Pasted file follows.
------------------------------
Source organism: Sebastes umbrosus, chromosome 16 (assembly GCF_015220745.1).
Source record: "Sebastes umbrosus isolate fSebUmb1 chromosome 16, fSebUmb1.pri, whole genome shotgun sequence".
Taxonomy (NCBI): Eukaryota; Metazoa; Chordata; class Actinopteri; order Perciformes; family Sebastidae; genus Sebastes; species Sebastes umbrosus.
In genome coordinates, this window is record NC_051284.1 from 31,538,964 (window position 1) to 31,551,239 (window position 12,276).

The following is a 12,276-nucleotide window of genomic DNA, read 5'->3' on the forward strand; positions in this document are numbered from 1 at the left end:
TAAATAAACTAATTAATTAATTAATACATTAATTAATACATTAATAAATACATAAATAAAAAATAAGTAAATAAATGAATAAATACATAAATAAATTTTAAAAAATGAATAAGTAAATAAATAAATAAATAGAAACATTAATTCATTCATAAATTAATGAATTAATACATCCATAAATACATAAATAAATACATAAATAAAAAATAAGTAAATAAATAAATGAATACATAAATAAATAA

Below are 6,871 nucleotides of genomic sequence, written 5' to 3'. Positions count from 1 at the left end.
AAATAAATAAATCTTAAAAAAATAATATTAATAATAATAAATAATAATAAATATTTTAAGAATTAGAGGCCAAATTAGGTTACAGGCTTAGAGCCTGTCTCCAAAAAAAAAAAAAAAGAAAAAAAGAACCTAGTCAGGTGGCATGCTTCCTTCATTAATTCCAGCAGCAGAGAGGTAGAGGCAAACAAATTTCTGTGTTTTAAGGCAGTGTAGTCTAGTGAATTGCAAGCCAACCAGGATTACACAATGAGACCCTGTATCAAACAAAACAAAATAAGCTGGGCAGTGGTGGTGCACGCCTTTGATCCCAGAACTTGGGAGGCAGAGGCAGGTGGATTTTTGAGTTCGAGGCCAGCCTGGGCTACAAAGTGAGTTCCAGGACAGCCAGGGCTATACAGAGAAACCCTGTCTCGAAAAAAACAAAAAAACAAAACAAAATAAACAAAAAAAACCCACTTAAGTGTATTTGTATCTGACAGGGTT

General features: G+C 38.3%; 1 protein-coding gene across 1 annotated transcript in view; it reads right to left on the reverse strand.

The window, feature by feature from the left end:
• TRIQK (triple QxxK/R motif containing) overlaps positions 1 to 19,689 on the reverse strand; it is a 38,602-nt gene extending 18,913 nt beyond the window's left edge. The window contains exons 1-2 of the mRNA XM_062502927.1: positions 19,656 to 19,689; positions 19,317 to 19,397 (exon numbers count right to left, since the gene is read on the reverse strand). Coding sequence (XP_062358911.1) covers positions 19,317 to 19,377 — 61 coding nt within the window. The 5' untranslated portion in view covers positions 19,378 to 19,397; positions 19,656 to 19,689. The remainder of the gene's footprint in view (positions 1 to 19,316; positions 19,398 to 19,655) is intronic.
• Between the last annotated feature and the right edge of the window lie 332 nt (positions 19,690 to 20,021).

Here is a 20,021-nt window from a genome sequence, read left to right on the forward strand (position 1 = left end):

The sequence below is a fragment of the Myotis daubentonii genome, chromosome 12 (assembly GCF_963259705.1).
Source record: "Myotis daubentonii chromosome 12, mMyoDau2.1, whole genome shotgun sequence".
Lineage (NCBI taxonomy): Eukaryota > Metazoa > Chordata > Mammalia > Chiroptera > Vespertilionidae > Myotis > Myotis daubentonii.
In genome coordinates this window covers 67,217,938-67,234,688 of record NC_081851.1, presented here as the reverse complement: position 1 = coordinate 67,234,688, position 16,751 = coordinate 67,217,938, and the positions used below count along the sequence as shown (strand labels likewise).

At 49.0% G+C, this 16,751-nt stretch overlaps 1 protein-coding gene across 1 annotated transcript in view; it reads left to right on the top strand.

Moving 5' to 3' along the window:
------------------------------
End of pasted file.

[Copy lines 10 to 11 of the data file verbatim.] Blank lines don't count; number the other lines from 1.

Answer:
The window, feature by feature from the left end:
• TRIQK (triple QxxK/R motif containing) overlaps positions 1 to 19,689 on the reverse strand; it is a 38,602-nt gene extending 18,913 nt beyond the window's left edge. The window contains exons 1-2 of the mRNA XM_062502927.1: positions 19,656 to 19,689; positions 19,317 to 19,397 (exon numbers count right to left, since the gene is read on the reverse strand). Coding sequence (XP_062358911.1) covers positions 19,317 to 19,377 — 61 coding nt within the window. The 5' untranslated portion in view covers positions 19,378 to 19,397; positions 19,656 to 19,689. The remainder of the gene's footprint in view (positions 1 to 19,316; positions 19,398 to 19,655) is intronic.